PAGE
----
Leech Lake Native American Tribe of Minnesota Weds First Gay Couple
Fifteen years after meeting each other in an Oregon bar, decades of debating whether to marry or not, having plans shattered by California’s Prop 8, and spending 2 years fighting for their right to marry on the Leech Lake Indian Reservation, Arnold Dahl and Matthew Wooley finally tied the knot.
Hawaii governor signs same-sex marriage bill into law
Star-Advertiser: Hawaii Gov. Neil Abercrombie signed the marriage equality bill into law today, making Hawaii the 15th state to legalize same-sex marriage.
He signed the bill before a crowd of several hundred people at the Hawaii Convention Center in Honolulu.
Now, the struggle over marriage equality will shift to the courts, where Rep. Bob McDermott (R, Ewa Beach-Iroquois Point) and a group of Christians will seek to block the state from issuing marriage licenses to gay couples on Dec. 2, as the measure allows.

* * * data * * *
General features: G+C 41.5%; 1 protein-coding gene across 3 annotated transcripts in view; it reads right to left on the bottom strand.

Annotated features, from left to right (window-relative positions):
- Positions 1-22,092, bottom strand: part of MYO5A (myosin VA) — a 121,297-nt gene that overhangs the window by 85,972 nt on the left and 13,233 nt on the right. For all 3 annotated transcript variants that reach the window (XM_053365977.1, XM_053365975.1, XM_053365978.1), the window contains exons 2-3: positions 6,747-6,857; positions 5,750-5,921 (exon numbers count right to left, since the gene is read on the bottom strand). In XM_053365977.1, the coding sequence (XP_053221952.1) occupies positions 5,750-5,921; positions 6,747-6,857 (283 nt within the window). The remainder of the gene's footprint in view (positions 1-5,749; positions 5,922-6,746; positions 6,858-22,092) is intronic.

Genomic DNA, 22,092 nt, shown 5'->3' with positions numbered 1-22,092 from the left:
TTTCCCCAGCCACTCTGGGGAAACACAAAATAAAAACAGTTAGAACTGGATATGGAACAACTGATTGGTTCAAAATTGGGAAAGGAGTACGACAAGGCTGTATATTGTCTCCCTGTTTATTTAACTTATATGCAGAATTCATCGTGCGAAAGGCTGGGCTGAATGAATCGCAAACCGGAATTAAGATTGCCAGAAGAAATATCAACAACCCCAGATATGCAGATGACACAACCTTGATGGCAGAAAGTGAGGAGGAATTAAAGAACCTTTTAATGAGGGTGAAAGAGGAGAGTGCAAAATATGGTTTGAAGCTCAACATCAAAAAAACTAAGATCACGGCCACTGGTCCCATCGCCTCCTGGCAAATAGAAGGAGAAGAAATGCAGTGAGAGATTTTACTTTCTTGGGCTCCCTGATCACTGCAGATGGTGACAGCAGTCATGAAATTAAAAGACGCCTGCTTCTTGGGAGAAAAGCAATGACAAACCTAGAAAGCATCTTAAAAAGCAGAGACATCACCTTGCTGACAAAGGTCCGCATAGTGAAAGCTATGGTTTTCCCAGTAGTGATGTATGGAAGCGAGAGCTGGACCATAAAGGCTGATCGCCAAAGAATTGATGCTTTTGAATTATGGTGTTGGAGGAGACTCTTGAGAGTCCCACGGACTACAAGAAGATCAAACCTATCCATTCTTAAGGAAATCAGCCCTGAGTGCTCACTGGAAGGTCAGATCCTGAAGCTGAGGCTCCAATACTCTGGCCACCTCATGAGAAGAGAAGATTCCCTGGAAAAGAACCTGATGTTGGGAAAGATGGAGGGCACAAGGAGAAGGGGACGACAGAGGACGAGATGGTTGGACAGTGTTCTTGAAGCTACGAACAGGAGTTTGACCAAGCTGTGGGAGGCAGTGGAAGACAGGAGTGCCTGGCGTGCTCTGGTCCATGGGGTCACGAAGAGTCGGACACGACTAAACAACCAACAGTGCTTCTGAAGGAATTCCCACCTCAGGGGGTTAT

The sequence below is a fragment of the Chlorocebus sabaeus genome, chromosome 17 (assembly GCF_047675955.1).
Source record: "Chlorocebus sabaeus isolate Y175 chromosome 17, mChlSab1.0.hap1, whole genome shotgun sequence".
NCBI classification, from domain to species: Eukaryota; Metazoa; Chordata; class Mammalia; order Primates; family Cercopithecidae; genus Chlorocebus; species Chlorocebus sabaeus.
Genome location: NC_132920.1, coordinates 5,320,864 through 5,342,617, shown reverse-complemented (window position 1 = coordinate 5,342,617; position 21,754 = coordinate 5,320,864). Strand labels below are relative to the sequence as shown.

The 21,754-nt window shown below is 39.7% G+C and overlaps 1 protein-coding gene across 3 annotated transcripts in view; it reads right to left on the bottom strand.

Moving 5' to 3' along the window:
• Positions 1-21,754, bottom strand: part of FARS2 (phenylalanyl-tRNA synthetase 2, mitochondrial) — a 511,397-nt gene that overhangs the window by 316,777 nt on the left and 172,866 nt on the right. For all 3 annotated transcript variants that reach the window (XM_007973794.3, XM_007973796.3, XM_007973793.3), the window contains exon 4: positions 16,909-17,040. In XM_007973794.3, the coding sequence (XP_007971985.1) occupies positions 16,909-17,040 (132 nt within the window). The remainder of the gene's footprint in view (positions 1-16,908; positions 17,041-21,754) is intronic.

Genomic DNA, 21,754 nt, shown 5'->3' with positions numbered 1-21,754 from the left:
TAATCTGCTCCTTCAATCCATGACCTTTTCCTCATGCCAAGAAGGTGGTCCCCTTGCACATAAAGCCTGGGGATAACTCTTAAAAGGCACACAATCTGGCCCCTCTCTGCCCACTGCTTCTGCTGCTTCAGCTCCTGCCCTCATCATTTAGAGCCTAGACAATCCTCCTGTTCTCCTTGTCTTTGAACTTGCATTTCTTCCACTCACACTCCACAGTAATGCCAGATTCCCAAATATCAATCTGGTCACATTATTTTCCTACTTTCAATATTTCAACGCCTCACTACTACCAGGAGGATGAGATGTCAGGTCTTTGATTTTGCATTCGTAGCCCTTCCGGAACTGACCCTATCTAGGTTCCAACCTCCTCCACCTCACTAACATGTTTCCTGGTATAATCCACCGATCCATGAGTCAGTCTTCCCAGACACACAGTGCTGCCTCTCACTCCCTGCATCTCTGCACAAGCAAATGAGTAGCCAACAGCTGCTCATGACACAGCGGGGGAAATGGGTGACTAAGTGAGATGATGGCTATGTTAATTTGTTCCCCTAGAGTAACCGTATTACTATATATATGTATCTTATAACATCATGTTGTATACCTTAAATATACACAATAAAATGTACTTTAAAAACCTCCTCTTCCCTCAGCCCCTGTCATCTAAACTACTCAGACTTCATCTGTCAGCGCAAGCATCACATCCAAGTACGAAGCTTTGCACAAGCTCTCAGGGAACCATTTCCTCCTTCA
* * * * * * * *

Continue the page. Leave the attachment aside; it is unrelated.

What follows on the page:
The lawsuit contends that the 1998 constitutional amendment that gave the Legislature the power to reserve marriage to heterosexual couples outweighs a statutory change. Another public vote, the lawsuit argues, would be necessary to redefine marriage.
Judge Karl Sakamoto has scheduled a hearing for Thursday in Circuit Court.
Photo: Gov. Neil Abercrombie and his wife Nancie Caraway sit in the auditorium at the Hawaii Convention Center before today’s bill-signing ceremony. (Craig T. Kojima / Star-Advertiser)
Until two years ago, Sasha Fleischman was a shy teen, a loner with odd hobbies and a bright mind, but far from a civil rights activist.
But between Fleischman’s freshman and senior year something changed: Fleischman decided to identify as agender or “nonbinary” gender, neither male nor female. Sasha asked to be referred to by the pronouns “they,” “them,” and “their.”